Is Brushing Your Tongue Actually Necessary?
Yes! Cleaning your tongue is imperative to having a healthy mouth and fresh breath.
Your mouth is full of bacteria and your tongue acts like a sponge where that bacteria and other food particles rest throughout the day. If you are brushing your teeth, but neglecting your tongue,you’re only doing half the job at removing odor-causing bacteria from your mouth. Your tongue becomes a breeding ground for bad bacteria which can lead to several less than pleasant smelling situations.
Let’s take a look at what happens when you continually forgo cleaning your tongue. (Spoiler alert: it’s not pretty.)
4 Dental Problems From NOT Brushing Your Tongue
Halitosis, more commonly referred to as bad breath, is the #1 indicator of poor oral hygiene. Typically foul odor from the mouth is a result of an overgrowth of bacteria, especially at the back of the tongue. To avoid embarrassing situations (like your kiddo announcing your have stinky breath in public), make it a habit to scrape your tongue to prevent bacteria build-up.
2. Dull Taste Buds
Bacteria build-up on the tongue does not only cause stinky breath, but also hinders your sense of taste. Excess debris and bacteria on the tongue can create a biofilm over your taste buds. This makes it so you can’t fully enjoy authentic flavors.
3. Hairy Tongue
Black hairy tongue is caused by an overgrowth of dead skin cells, causing lengthening and discoloring of the papillae. Though unattractive, it’s a fairly common and harmless condition.
How do you fix a hairy tongue?
Black hairy tongue usually doesn't require medical treatment. To help solve the condition, practice good oral hygiene and eliminate any contributing factors like the use of tobacco.
Hairy black tongue by WCPO Cincinnati
4. Oral Thrush
Oral thrush is a fungal infection that occurs when an amount of bad bacteria is overgrown. This results in naturally occurring yeast on the tongue.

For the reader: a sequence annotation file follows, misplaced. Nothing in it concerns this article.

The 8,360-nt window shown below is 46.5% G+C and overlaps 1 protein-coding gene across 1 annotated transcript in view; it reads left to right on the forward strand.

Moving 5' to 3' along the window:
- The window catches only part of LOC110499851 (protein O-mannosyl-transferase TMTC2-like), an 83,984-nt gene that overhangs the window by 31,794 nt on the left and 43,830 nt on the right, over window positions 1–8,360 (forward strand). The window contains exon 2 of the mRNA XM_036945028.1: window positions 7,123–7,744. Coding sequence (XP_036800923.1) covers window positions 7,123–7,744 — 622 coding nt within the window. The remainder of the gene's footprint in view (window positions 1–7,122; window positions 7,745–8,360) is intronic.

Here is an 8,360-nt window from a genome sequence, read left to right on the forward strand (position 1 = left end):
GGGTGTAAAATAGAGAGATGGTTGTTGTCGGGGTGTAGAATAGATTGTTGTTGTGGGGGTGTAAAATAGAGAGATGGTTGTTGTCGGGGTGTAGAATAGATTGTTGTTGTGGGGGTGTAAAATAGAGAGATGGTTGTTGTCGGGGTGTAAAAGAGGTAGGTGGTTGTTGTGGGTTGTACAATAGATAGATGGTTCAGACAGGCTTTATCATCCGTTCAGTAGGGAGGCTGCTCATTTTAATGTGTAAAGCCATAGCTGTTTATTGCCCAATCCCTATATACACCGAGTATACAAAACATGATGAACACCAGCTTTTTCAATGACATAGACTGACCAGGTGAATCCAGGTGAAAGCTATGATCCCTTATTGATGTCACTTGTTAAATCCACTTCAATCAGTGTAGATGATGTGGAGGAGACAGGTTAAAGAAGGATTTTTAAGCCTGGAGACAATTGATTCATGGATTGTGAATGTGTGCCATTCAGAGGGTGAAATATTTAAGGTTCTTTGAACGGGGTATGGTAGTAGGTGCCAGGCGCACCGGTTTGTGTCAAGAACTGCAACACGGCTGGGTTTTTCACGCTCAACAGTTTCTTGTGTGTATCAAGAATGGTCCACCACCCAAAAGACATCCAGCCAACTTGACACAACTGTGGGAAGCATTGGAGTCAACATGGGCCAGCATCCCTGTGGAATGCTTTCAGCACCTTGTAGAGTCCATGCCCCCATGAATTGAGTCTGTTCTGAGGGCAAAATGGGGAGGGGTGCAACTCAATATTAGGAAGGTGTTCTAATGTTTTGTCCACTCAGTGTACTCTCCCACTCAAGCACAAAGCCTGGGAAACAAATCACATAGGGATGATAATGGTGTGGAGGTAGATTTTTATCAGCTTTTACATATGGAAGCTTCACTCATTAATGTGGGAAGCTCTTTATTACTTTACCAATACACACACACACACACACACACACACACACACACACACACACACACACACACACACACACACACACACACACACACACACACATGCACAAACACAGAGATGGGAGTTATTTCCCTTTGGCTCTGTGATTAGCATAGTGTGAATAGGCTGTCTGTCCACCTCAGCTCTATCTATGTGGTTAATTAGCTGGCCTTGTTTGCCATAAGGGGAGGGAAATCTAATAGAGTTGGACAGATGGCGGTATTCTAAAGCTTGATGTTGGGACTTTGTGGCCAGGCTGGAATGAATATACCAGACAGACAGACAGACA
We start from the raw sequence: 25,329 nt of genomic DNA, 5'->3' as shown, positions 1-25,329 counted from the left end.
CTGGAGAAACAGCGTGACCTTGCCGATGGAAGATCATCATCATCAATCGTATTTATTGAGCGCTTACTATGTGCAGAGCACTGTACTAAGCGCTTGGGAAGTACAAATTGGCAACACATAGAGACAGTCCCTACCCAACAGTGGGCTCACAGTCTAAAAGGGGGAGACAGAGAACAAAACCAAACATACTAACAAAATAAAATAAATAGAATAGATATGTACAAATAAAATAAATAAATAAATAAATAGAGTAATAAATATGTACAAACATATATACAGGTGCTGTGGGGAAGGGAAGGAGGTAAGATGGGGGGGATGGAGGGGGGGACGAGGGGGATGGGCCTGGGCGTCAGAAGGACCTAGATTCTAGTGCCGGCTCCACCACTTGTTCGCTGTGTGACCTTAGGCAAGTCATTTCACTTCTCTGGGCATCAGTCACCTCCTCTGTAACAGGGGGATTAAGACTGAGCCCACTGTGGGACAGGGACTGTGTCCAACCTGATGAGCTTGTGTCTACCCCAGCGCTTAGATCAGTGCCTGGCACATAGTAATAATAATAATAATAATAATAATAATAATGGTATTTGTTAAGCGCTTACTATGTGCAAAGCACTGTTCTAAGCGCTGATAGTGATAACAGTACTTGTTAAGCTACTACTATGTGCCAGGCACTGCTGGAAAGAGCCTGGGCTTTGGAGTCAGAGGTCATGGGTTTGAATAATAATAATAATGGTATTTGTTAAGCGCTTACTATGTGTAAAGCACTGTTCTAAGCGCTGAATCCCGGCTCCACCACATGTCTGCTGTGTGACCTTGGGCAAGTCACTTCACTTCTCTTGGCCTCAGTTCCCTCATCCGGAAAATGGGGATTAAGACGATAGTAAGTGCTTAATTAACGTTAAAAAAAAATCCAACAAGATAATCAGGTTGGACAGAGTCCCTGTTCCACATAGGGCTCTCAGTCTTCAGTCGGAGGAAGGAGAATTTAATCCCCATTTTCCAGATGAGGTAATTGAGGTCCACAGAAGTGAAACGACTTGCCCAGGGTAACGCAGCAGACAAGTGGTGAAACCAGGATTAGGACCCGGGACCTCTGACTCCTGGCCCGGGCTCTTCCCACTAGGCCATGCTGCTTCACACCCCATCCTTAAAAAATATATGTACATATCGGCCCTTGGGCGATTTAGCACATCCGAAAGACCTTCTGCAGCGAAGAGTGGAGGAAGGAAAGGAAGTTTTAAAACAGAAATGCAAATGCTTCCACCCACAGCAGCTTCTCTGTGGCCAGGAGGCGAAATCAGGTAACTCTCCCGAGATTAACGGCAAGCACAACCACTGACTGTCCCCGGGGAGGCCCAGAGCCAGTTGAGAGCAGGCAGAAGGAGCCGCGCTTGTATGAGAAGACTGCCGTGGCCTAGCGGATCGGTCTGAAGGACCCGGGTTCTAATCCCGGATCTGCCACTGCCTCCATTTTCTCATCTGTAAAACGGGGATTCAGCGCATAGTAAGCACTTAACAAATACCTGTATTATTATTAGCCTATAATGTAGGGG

Common oral thrush symptoms include:
- White, slightly raised areas, often on the tongue, inner cheeks, roof of mouth, gums, tonsils, or back of throat.
- Raised spots that look like cottage cheese.
- Cracking and redness at the corners of your mouth (angular cheilitis)
- A cottony feeling.
- Loss of taste.
Fortunately, oral thrush is treatable. If you are experiencing the symptoms above, contact your dentist or doctor and ask about anti-fungal medication.
Tongue with yeast infection
What is the best tool to use to clean my tongue?
We recommend using the AutoBrush® Automatic Tongue Scraper instead of a toothbrush. According to a study by the American Academy of Periodontology, it is more effective to scrape your tongue than to brush it. Unlike toothbrushes which push bacteria around the tongue, tongue scrapers are designed to effectively remove the coated layer of bacteria off the tongue.
Does the tongue clean itself?
Dr Richard Marques commented, "If you eat a lot of 'roughage', such as raw vegetables, your tongue will be naturally clean. However, most of us don't - so tongue cleaning as part of your twice daily oral health regimen is a good idea.”
How often should I clean my tongue?
While brushing and flossing work wonders to remove plaque and odor-causing bacteria stuck between the teeth, you must brush your tongue twice a day to achieve a full-mouth clean. A good rule of thumb is to scrape your tongue after each time you brush your teeth – especially before you go to bed. This helps reduce the growth of bacteria overnight and lessens the chance of morning breath.
What does a clean tongue look like?
A healthy tongue should be pink in color with small nodules called papillae over the surface. If your tongue looks inflamed or has discoloration, contact your dentist or doctor as it could be an indication of a severe underlying issue.
How do I clean my tongue without gagging?
You may experience gagging while cleaning your tongue if your toothbrush slides too far back in your mouth. To avoid this, invest in a tongue scraper. Most tongue scrapers feature a curved edge that removes odor-causing bacteria and lingering food particles when dragged across the tongue.